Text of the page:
Another of our ‘frequently asked questions’ here is about setting up the artwork for case bound book covers where the ‘hardback’ part of the cover is made from printed paper over boards.
Case bound (or ‘hardback’) books are made from three elements: text pages that are thread sewn in sections and then gathered together to form ‘book blocks’; covers, which are formed from three separate boards (front cover, back cover and spine) and a wrapping material; and endpapers, which are stuck down to the insides of the covers and the front and back of the text block and which help add strength to the book. The cover boards have to be wrapped in material of some kind: to protect them; to join them together to create one ‘case’ and, frequently, to carry suitable imagery or type about the book and its author.
The way book covers are printed has changed
Originally, covers were usually wrapped in cloth or hide, and any type of imagery required was created by foil blocking or die to stamp directly onto the boards. However, these techniques are both expensive and quite limiting in terms of what can be included. As binding techniques evolved it became possible to print on to standard grades of paper, laminate the sheets, and wrap them around the boards to form book covers which could be printed with pretty much anything you desired.
But here’s where laying it down can get a little tricky. The boards for casing in the text are usually larger than the text pages, so that when the book is bound they project a small amount out past the head, foot and foredge, protecting the text. Also, the paper which is to be wrapped around the boards needs to allow for ‘turn-in’, which is where the paper (as you might imagine) turns in over the edge of the boards and is stuck down. (Besides imparting strength to the books, one of the other functions of endpapers is to be stuck down in turn on top of the paper covers, creating a neat finish.) And lastly, there is in effect a hinge adjoining the spine at both front and back of the book, where the board that makes up the front or back cover has to be allowed some movement so the book can open and close freely.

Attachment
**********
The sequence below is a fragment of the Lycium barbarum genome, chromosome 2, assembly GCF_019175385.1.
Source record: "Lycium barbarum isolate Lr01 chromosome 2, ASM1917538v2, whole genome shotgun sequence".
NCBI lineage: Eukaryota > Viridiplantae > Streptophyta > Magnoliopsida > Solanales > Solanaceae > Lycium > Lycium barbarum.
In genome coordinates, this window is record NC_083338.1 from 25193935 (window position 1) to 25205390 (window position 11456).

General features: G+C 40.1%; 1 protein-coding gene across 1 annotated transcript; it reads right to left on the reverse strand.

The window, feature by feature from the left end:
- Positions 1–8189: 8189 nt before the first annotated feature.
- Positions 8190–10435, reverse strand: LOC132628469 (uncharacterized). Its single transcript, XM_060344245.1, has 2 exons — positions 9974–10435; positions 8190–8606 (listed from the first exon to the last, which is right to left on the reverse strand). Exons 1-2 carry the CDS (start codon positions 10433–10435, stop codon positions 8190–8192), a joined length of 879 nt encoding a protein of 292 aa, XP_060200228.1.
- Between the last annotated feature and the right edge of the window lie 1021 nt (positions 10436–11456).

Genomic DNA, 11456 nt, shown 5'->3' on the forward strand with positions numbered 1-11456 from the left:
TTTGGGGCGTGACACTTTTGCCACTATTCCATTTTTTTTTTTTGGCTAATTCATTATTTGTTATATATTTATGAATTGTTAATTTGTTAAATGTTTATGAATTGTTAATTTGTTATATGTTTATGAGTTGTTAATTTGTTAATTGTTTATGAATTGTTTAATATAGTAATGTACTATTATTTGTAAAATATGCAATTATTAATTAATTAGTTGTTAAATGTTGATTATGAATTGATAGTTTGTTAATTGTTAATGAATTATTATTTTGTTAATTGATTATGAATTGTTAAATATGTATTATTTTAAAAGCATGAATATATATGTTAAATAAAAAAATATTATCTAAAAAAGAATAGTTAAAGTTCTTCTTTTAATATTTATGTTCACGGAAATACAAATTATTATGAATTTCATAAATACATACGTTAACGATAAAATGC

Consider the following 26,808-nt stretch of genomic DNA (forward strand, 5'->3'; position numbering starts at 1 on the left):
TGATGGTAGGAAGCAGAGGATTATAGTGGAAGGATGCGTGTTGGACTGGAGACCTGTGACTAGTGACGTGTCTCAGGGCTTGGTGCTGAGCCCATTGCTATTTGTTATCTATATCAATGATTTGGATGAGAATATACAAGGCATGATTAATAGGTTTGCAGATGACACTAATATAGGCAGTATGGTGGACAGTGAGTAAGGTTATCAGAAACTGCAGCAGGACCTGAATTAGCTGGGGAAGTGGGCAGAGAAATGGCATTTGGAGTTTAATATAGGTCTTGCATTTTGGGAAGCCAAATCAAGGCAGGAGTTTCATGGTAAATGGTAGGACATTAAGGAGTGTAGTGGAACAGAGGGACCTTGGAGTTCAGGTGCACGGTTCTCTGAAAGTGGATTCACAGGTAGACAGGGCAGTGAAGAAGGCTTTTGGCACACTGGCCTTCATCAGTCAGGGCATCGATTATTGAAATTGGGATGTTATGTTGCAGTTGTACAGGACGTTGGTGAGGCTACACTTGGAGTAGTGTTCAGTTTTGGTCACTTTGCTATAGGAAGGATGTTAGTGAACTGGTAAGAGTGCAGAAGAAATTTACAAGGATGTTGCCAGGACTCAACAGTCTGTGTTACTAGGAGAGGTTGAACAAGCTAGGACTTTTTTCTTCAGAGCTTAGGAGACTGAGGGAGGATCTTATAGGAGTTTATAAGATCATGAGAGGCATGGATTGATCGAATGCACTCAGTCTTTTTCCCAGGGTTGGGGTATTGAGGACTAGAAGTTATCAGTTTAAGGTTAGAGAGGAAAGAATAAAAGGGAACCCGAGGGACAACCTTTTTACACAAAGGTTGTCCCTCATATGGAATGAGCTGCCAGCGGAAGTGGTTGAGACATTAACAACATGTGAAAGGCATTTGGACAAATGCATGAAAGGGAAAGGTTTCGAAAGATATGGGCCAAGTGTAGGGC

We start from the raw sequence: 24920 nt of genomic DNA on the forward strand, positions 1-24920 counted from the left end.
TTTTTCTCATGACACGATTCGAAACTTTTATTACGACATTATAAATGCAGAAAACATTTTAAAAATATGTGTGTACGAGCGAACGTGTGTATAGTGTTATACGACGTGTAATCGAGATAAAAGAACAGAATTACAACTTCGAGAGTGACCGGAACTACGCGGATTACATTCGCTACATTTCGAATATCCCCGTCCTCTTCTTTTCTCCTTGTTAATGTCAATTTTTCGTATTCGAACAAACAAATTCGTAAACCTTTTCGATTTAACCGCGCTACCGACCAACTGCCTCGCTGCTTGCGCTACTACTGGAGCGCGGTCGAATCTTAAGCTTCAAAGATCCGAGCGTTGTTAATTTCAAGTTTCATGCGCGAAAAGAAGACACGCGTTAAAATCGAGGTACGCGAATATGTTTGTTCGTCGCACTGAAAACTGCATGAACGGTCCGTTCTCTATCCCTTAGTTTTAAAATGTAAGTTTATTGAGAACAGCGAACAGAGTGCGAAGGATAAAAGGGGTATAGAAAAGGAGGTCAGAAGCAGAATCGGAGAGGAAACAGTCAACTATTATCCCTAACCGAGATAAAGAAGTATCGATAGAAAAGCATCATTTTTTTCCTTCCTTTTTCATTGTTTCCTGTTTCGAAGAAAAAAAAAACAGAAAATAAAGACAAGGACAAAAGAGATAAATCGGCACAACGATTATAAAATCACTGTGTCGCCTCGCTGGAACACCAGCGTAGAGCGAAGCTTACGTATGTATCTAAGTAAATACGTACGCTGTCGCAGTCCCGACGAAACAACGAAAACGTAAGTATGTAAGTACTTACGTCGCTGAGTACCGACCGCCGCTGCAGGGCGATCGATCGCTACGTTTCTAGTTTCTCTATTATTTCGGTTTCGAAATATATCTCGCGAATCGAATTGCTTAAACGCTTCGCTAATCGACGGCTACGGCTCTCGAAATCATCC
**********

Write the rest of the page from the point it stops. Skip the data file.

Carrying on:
So, when somebody is setting up the artwork for the covers for, say, an A4 case bound book, a number of things need to be taken into consideration. Firstly, the board size – on an A4 book these are likely to be 213 x 303mm (3mm bigger on foredge, head and foot). Secondly, spine dimension, which will depend on the number of pages and type of material being used for the text – in the illustration it is 12mm. Thirdly, any imagery you want to run to the edge of the cover will need to fill the ‘turn-in’ area where the paper is stuck down to the boards. This needs to extend 20mm in each direction beyond the edges of the boards. And lastly, an allowance needs to be made for the hinge area on either side of the spine – typically, this can be 4 or 5mm, but this can vary according to the type of binder that is being used. These hinges need to be thought about when designing the cover – particularly if any elements run close to any edges. It is possible to base the positioning of design elements on more than starting position, but which can give very different results.
Help with setting up the artwork for case bound book covers
Hardback book covers made from printed paper over boards isn’t an entirely simple subject. Yet with 30 years of experience, we will be able to guide you effortlessly through all the various considerations.
If you are publishing a book and need advice on setting up the cover, or any part of the reprographics process, then it makes sense to have an early conversation with us.
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